11 Iconic Moments in World Championships History; Michael Phelps’ Seven Golds in Melbourne Dazzled

adam peaty, 2021 european championships, tokyo olympics

11 Iconic Moments in World Championships History; Michael Phelps’ Seven Golds in Melbourne Dazzled

Since FINA introduced the World Championships in 1973, hundreds of athletes have been crowned as global titlists. Beyond capturing Olympic gold or setting a world record, earning a world championship is the highest honor attainable for an athlete in the sport. And in nearly a half-century of World Champs, there is no shortage of premium performances.

As the next edition of Worlds is set to open in Budapest this month, Swimming World has compiled a list of some of the finest swims or most-significant storylines in the history of the competition. The selections are listed chronologically, and while some deserving options are not included, these 11 certainly earned recognition.

1973 (Belgrade)
Rick DeMont (400 Freestyle)

No, it didn’t carry the same prestige, and it couldn’t erase the pain of the prior year. Yet, what American Rick DeMont managed at the 1973 World Championships in Yugoslavia served as a measure of redemption for a teenager robbed of Olympic glory and let down by senior officials who should have protected the youth’s best interests.

SW August 2020 ta gross injustice - how rick demont lost his 1972 munich olympics days after winning it - 400mAt the 1972 Olympic Games in Munich, DeMont initially appeared to win gold in the 400 meter freestyle. Within days, though, DeMont was disqualified, his Olympic title handed to runner-up Brad Cooper of Australia. The DQ was the result of a positive test for trace amounts of ephedrine, which was found in DeMont’s asthma medication. United States authorities were supposed to list the substance on DeMont’s medical forms, which would have allowed for its use. However, officials failed to file the paperwork, and DeMont was the victim of negligence.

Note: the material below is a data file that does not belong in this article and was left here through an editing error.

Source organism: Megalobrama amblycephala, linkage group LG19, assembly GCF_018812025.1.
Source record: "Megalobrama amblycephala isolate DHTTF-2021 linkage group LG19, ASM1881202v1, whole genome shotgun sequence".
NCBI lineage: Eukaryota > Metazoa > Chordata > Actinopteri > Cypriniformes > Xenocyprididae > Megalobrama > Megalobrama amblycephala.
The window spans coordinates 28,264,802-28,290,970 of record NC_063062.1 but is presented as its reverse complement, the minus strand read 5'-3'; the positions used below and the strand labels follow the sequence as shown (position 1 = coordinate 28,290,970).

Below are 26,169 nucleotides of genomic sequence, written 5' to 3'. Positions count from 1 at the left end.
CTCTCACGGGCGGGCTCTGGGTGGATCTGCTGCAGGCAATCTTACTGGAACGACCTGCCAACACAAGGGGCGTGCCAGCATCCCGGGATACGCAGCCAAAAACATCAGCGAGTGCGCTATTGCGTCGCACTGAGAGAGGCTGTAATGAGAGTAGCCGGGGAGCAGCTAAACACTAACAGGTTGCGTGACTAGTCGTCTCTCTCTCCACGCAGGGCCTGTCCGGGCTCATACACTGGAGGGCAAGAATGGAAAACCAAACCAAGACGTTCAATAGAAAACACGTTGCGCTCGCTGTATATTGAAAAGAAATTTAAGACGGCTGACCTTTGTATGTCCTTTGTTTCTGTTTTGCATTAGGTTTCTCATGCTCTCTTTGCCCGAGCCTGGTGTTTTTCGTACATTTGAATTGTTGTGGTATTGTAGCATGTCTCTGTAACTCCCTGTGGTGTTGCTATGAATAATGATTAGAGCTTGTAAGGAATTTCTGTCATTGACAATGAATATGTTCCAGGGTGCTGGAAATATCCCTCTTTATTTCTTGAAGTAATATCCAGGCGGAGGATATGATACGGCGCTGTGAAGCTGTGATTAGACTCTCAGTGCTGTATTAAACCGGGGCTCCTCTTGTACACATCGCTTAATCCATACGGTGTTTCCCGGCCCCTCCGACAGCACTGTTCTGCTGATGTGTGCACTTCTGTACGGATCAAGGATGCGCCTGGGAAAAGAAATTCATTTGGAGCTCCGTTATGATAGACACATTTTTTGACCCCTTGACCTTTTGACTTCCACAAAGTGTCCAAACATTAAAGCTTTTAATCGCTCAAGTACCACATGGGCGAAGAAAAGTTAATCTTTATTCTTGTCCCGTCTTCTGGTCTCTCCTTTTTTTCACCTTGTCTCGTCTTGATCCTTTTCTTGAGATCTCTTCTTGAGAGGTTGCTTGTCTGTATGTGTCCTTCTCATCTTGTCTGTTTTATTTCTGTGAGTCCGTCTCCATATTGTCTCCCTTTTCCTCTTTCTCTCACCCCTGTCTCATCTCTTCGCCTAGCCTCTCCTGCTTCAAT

When the World Champs debuted in 1973, DeMont again won the 400 freestyle—and this time was allowed to keep his crown. Behind a performance of 3:58.18, the future standout coach established a world record and became the first man to crack the four-minute barrier. More, he earned a degree of redemption for the travesty he endured on the Olympic stage.

1978 (West Berlin)
Tracy Caulkins (Multi-Events)

Tracy Caulkins

Tracy Caulkins

An argument can be made that Tracy Caulkins is the finest all-around performer in the history of the sport, an athlete who set American records over all four strokes, along with the individual medley. And what Caulkins did at the 1978 World Champs only confirmed her status as a multi-event star.

In the third edition of the meet, Caulkins made six visits to the podium, including four trips for her individual performances. In addition to setting world records in the 200 butterfly, 200 individual medley and 400 IM, Caulkins was the silver medalist in the 100 breaststroke, her time under the previous global standard.